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Pediatric ear, nose, and throat conditions: Clinical
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The most common ear, nose, and throat issues that occur in children can be divided into four categories.
Let’s begin with ear pathologies. First, otitis externa or external otitis refers to inflammation of the external auditory canal usually caused by Pseudomonas aeruginosa or Staphylococcus aureus. Diagnosis is clinical.
On presentation, individuals show signs of external ear canal inflammation like ear pain, pruritus, discharge, and hearing loss due to ear canal edema. The auricle and tragus might also show signs of erythema and might be painful when touched. Individuals might have a history of tympanic membrane perforation, ear infection, recent ear instrumentation, or hearing devices use.
Pneumatic otoscopy is needed to see if the tympanic membrane is affected.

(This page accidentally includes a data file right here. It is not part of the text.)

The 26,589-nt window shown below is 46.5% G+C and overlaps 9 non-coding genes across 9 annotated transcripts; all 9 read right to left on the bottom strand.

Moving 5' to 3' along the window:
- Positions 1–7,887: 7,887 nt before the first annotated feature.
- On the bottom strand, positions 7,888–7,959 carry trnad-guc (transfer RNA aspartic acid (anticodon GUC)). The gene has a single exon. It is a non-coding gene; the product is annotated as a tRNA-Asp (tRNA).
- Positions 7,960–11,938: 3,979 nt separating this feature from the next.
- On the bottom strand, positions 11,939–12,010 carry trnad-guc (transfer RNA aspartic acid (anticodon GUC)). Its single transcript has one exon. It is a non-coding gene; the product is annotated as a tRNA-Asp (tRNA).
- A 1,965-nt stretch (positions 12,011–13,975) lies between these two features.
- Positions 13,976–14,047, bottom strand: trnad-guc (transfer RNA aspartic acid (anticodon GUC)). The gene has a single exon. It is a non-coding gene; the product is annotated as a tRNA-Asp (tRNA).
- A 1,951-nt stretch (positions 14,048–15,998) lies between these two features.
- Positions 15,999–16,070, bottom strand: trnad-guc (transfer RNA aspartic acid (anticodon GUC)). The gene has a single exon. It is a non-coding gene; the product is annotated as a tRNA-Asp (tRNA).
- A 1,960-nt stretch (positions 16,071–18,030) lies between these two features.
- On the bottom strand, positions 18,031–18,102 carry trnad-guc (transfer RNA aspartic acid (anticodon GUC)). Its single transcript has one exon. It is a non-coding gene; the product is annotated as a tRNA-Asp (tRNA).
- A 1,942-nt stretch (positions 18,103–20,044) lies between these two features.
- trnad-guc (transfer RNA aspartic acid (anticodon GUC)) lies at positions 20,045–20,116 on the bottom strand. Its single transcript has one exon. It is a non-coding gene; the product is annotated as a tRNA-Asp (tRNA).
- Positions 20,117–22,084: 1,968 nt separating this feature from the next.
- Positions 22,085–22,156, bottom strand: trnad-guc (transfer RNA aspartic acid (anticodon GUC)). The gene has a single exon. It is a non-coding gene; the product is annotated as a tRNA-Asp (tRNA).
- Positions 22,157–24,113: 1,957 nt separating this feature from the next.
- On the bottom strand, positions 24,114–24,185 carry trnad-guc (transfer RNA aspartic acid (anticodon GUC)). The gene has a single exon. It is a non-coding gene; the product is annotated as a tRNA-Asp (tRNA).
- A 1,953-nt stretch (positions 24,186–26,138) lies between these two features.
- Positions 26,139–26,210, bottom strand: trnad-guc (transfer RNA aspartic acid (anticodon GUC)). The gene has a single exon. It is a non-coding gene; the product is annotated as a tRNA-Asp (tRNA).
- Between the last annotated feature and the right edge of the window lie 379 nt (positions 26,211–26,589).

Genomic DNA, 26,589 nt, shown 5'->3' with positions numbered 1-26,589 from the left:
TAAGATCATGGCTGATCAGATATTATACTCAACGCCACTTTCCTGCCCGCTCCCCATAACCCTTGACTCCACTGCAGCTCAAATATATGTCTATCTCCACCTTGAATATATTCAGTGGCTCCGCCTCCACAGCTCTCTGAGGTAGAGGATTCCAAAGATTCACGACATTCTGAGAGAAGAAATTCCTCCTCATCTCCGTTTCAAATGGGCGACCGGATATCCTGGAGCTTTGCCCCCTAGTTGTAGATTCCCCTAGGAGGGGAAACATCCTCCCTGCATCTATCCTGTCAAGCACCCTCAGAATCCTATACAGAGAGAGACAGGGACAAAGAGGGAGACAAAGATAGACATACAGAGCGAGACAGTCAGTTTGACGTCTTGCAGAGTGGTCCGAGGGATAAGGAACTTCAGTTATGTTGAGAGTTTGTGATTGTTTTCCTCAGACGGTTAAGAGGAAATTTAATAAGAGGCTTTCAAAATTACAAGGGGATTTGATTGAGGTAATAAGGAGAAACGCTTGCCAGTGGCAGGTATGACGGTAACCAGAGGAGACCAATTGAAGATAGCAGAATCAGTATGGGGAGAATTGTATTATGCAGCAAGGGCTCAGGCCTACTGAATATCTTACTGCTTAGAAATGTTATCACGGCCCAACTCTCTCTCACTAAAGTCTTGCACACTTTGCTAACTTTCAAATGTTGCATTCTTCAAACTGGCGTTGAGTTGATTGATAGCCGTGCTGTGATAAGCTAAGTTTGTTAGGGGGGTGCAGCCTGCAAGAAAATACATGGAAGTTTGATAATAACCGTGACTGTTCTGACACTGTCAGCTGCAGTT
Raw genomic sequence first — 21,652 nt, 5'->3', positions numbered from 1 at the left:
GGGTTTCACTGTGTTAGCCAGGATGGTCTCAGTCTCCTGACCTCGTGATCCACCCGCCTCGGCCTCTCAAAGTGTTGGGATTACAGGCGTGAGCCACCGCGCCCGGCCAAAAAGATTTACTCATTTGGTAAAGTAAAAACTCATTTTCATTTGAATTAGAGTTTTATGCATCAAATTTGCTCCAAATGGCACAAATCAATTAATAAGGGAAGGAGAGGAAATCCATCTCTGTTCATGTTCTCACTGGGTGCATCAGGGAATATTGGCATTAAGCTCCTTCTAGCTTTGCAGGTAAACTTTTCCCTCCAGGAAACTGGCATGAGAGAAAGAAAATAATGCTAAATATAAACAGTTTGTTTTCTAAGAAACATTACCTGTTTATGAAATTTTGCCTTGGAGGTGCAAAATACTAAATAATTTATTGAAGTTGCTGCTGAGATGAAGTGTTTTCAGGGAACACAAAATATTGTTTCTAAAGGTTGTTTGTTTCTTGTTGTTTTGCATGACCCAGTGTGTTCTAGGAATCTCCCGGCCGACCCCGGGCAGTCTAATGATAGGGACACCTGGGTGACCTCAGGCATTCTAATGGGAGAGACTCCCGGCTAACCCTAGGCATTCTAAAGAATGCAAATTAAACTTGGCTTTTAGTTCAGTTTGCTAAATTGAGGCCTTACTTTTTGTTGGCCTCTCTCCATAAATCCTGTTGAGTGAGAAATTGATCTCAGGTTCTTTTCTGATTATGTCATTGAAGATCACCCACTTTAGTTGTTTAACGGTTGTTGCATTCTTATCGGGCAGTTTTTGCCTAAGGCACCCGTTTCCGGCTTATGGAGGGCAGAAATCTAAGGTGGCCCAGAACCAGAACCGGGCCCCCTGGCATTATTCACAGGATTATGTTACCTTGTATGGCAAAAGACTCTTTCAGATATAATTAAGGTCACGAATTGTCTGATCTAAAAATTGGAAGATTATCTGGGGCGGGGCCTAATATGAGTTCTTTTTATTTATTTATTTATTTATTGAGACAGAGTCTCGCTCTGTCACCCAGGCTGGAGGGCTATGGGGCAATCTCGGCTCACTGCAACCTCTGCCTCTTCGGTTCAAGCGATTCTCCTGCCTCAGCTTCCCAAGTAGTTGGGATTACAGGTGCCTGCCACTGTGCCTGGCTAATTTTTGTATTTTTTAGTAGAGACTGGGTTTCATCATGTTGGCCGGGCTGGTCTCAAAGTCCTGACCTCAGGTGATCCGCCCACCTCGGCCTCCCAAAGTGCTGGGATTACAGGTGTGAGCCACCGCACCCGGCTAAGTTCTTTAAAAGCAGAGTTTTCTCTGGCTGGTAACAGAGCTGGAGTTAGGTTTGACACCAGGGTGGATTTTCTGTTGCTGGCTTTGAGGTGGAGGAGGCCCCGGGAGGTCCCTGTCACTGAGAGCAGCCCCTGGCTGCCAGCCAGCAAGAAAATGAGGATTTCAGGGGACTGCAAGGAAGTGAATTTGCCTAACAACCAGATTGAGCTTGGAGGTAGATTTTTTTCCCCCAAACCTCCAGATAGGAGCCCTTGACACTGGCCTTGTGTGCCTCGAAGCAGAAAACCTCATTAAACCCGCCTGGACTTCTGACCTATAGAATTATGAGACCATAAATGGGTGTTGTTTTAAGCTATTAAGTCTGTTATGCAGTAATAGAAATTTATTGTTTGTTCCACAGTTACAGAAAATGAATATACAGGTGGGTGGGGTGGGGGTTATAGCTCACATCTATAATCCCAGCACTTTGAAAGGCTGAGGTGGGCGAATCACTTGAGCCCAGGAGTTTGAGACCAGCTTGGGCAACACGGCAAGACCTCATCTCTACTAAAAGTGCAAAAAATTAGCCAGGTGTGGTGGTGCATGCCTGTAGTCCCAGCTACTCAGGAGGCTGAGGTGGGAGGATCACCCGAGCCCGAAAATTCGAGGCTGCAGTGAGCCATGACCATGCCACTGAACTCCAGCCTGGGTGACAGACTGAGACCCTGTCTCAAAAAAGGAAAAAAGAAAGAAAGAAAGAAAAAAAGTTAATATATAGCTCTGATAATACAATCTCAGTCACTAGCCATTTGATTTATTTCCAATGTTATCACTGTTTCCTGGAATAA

Children can suffer from various types of ear, nose, and throat (ENT) conditions. The first category includes those which cause ear pain and hearing loss, such as otitis externa, otitis media, mastoiditis, aural atresia, and ear foreign bodies. Next, there is a category of nose-related conditions associated with rhinorrhea, such as viral and bacterial sinusitis, foreign bodies, and anterior and posterior epistaxes. The third category encompasses conditions that cause breathing difficulties, such as nasal polyps, adenoids, and choanal atresia. The fourth and last category includes conditions that cause a sore throat, like viral and bacterial pharyngitis.
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